I recently made some masks for my 13x18cm film holders to allow me to shoot square format for a change. Using an actual camera to make photographs was a nice break from other techniques I’ve been using in my recent work, and I was reminded of how I have always been interested in interacting with the environment in various ways in order to make photographs.
These are scans of contact prints that I accidentally made with the wrong filter, making the contrast too high. Nevertheless, these proofs are enough to give the general idea of the image, which is very important for me because I lack the ability to concretely visualise much at all, preferring to get something down on the page as it were, and then going from there.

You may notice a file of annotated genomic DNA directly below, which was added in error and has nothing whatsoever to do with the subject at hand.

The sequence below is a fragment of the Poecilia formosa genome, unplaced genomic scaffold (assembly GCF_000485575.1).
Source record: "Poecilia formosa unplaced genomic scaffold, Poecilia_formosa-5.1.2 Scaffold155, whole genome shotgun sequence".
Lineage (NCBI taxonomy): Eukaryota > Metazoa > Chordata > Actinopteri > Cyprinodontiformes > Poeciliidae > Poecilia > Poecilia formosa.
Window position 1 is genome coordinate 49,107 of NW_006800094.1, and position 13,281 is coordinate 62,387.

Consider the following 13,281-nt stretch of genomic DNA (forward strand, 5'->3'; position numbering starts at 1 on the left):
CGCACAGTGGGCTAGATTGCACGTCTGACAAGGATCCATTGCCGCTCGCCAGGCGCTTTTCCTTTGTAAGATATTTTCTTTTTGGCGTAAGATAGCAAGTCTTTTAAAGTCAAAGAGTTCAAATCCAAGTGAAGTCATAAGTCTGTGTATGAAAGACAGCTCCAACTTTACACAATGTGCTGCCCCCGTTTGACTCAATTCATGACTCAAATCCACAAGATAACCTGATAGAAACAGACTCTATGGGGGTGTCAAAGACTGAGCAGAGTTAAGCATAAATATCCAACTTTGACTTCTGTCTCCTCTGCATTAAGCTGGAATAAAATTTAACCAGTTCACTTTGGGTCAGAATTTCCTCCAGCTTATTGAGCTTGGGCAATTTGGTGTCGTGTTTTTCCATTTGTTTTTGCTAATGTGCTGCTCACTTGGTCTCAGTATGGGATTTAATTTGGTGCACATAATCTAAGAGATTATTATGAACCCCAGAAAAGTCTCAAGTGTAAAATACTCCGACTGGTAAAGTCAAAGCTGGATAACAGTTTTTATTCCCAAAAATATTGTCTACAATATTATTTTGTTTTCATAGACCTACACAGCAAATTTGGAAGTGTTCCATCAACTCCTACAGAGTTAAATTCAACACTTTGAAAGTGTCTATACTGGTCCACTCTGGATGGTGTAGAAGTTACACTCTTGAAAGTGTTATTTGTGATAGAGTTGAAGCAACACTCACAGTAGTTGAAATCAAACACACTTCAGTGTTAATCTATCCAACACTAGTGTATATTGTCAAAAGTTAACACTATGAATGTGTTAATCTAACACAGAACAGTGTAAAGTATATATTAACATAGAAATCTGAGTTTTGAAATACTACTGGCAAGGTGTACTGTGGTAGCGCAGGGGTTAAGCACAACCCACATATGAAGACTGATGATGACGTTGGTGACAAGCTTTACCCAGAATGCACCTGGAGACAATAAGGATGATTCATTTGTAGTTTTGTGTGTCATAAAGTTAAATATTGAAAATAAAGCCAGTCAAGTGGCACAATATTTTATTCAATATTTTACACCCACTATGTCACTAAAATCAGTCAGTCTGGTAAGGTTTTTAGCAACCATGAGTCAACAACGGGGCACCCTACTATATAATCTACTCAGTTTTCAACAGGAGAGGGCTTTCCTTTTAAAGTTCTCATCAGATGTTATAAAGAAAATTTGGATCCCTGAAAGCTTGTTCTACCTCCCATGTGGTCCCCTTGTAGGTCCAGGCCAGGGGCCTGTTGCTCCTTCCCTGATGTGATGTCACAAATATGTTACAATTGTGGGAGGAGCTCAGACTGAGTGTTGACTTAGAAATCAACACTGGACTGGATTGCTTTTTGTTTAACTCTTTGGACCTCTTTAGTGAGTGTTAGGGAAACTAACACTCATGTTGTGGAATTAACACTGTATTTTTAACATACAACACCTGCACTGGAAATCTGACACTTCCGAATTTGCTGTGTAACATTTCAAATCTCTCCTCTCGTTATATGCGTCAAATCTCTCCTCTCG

With x-ray film, I use sellotape to stick each exposed sheet to a piece of glass or small sheet of aluminium, and then develop them in trays. After the development is finished, I place the sandwich in the stop bath and then remove the film from the support before another quick soak in the stop bath and then into the fixer. This method of processing allows me to have the developed image only on one side of the film, which greatly improves the sharpness and clarity when making enlargements. If however, I only intend to make contact prints I don’t bother with these extra processing steps, as the benefit is not big enough to warrant the trouble.